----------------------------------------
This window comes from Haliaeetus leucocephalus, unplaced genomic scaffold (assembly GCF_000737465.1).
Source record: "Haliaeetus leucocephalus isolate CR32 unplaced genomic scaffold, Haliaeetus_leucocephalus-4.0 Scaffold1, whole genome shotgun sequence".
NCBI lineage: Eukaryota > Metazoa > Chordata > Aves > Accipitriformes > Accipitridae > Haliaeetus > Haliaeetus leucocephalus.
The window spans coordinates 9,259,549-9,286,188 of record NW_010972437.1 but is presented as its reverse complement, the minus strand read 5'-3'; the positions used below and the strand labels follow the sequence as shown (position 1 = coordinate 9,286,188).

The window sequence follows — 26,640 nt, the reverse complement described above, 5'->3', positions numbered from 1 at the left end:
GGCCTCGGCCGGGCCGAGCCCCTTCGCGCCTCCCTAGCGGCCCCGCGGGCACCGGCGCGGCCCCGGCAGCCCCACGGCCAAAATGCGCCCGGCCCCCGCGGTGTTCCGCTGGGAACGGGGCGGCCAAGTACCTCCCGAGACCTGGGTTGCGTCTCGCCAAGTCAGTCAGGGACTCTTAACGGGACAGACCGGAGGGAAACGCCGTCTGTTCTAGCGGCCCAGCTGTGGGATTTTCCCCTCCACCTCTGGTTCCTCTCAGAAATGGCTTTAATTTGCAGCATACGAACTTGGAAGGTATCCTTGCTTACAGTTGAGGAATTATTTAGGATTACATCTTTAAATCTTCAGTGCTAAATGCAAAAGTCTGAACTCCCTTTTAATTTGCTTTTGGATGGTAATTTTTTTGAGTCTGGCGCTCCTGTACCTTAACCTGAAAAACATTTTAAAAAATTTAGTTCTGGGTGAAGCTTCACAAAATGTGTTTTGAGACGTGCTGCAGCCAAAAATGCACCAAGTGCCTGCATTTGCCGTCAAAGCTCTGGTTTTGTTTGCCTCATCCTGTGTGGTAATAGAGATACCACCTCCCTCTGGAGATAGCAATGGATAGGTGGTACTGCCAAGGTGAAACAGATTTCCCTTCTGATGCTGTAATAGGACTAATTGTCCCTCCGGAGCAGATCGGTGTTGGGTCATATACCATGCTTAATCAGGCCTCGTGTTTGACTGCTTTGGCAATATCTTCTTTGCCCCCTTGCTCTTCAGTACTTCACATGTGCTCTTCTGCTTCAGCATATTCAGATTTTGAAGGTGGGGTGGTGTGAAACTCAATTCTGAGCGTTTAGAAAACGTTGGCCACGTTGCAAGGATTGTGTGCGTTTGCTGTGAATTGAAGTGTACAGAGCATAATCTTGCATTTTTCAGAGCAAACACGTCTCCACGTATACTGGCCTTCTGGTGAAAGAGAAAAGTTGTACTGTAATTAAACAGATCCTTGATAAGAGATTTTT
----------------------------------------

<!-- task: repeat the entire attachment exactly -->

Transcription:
This window comes from Haliaeetus leucocephalus, unplaced genomic scaffold (assembly GCF_000737465.1).
Source record: "Haliaeetus leucocephalus isolate CR32 unplaced genomic scaffold, Haliaeetus_leucocephalus-4.0 Scaffold1, whole genome shotgun sequence".
NCBI lineage: Eukaryota > Metazoa > Chordata > Aves > Accipitriformes > Accipitridae > Haliaeetus > Haliaeetus leucocephalus.
The window spans coordinates 9,259,549-9,286,188 of record NW_010972437.1 but is presented as its reverse complement, the minus strand read 5'-3'; the positions used below and the strand labels follow the sequence as shown (position 1 = coordinate 9,286,188).

The window sequence follows — 26,640 nt, the reverse complement described above, 5'->3', positions numbered from 1 at the left end:
GGCCTCGGCCGGGCCGAGCCCCTTCGCGCCTCCCTAGCGGCCCCGCGGGCACCGGCGCGGCCCCGGCAGCCCCACGGCCAAAATGCGCCCGGCCCCCGCGGTGTTCCGCTGGGAACGGGGCGGCCAAGTACCTCCCGAGACCTGGGTTGCGTCTCGCCAAGTCAGTCAGGGACTCTTAACGGGACAGACCGGAGGGAAACGCCGTCTGTTCTAGCGGCCCAGCTGTGGGATTTTCCCCTCCACCTCTGGTTCCTCTCAGAAATGGCTTTAATTTGCAGCATACGAACTTGGAAGGTATCCTTGCTTACAGTTGAGGAATTATTTAGGATTACATCTTTAAATCTTCAGTGCTAAATGCAAAAGTCTGAACTCCCTTTTAATTTGCTTTTGGATGGTAATTTTTTTGAGTCTGGCGCTCCTGTACCTTAACCTGAAAAACATTTTAAAAAATTTAGTTCTGGGTGAAGCTTCACAAAATGTGTTTTGAGACGTGCTGCAGCCAAAAATGCACCAAGTGCCTGCATTTGCCGTCAAAGCTCTGGTTTTGTTTGCCTCATCCTGTGTGGTAATAGAGATACCACCTCCCTCTGGAGATAGCAATGGATAGGTGGTACTGCCAAGGTGAAACAGATTTCCCTTCTGATGCTGTAATAGGACTAATTGTCCCTCCGGAGCAGATCGGTGTTGGGTCATATACCATGCTTAATCAGGCCTCGTGTTTGACTGCTTTGGCAATATCTTCTTTGCCCCCTTGCTCTTCAGTACTTCACATGTGCTCTTCTGCTTCAGCATATTCAGATTTTGAAGGTGGGGTGGTGTGAAACTCAATTCTGAGCGTTTAGAAAACGTTGGCCACGTTGCAAGGATTGTGTGCGTTTGCTGTGAATTGAAGTGTACAGAGCATAATCTTGCATTTTTCAGAGCAAACACGTCTCCACGTATACTGGCCTTCTGGTGAAAGAGAAAAGTTGTACTGTAATTAAACAGATCCTTGATAAGAGATTTTT